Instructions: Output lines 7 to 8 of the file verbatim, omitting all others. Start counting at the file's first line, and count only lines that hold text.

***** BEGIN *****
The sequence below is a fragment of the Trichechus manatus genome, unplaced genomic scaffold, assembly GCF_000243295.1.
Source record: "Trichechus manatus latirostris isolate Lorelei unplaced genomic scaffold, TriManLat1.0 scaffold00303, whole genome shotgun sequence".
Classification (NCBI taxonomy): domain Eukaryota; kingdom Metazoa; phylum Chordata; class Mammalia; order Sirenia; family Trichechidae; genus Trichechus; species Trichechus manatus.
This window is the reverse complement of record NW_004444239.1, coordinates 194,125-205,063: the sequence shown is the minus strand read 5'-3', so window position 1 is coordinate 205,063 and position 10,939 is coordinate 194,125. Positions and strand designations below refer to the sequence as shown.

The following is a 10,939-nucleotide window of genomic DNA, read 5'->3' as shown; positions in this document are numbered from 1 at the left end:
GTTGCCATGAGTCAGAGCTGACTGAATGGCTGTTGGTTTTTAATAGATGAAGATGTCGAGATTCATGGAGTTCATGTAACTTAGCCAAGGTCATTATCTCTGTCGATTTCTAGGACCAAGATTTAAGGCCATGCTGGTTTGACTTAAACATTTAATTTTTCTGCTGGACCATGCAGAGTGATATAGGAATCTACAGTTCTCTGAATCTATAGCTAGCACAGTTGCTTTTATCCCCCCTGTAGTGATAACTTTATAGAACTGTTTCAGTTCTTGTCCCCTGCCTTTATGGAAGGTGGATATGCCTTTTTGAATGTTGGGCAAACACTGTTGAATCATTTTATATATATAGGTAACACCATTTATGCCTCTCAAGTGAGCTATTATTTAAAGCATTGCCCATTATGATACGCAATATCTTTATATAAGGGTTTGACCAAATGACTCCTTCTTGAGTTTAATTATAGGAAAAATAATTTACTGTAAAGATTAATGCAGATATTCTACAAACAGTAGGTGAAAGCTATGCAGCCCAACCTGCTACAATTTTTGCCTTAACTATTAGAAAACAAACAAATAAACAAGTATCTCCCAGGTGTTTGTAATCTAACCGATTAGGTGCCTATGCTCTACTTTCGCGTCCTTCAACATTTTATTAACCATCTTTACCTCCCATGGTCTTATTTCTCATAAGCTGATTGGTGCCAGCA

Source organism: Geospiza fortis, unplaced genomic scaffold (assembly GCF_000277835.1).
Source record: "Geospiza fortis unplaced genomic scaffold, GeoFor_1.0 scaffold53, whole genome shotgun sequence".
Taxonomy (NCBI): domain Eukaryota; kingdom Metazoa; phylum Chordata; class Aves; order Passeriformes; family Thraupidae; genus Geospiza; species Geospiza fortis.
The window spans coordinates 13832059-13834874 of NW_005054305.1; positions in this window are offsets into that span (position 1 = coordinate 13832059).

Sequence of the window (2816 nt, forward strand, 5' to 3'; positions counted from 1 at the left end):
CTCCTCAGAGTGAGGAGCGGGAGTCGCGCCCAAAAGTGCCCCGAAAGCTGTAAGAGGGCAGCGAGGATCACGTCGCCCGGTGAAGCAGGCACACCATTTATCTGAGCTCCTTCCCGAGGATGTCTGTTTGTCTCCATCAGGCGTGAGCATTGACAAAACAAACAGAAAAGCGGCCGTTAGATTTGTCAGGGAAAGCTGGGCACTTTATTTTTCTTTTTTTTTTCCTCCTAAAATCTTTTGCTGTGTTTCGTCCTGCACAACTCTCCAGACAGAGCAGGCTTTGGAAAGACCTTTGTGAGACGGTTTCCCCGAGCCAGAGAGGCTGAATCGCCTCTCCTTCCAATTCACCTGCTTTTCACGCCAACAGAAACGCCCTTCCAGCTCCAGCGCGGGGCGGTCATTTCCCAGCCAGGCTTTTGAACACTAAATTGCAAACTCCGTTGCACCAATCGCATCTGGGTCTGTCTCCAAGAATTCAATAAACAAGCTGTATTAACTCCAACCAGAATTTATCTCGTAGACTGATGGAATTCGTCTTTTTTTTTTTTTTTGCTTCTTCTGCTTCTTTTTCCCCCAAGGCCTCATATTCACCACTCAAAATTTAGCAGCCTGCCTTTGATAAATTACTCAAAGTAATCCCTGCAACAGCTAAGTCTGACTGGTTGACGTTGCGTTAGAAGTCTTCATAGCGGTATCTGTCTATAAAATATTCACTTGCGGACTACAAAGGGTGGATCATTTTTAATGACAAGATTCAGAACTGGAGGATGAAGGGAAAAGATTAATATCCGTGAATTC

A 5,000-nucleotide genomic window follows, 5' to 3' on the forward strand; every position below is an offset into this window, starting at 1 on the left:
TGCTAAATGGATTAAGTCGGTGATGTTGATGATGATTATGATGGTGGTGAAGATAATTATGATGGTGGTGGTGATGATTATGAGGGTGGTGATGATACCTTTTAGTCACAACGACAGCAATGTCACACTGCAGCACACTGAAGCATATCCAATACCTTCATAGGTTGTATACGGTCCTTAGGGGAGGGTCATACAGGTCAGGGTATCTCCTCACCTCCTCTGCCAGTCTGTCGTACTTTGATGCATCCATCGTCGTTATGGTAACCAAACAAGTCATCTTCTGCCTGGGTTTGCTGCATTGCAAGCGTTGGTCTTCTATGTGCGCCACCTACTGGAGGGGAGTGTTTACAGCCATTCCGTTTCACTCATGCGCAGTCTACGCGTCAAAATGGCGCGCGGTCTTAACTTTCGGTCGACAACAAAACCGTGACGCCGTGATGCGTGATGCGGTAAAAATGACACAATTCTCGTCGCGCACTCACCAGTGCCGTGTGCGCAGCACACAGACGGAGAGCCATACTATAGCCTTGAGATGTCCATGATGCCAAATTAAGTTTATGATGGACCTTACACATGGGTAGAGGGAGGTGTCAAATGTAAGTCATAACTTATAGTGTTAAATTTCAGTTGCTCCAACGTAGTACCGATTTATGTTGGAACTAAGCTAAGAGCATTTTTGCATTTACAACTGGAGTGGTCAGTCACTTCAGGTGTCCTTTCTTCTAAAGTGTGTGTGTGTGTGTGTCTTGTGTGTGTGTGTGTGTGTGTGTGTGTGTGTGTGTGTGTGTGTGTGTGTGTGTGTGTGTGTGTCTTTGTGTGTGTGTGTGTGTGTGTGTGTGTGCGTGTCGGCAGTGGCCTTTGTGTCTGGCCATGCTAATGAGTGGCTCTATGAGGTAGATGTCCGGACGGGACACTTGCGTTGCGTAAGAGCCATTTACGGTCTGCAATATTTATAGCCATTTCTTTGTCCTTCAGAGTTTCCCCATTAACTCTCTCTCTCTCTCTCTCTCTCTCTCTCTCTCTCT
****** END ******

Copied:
Source organism: Geospiza fortis, unplaced genomic scaffold (assembly GCF_000277835.1).
Source record: "Geospiza fortis unplaced genomic scaffold, GeoFor_1.0 scaffold53, whole genome shotgun sequence".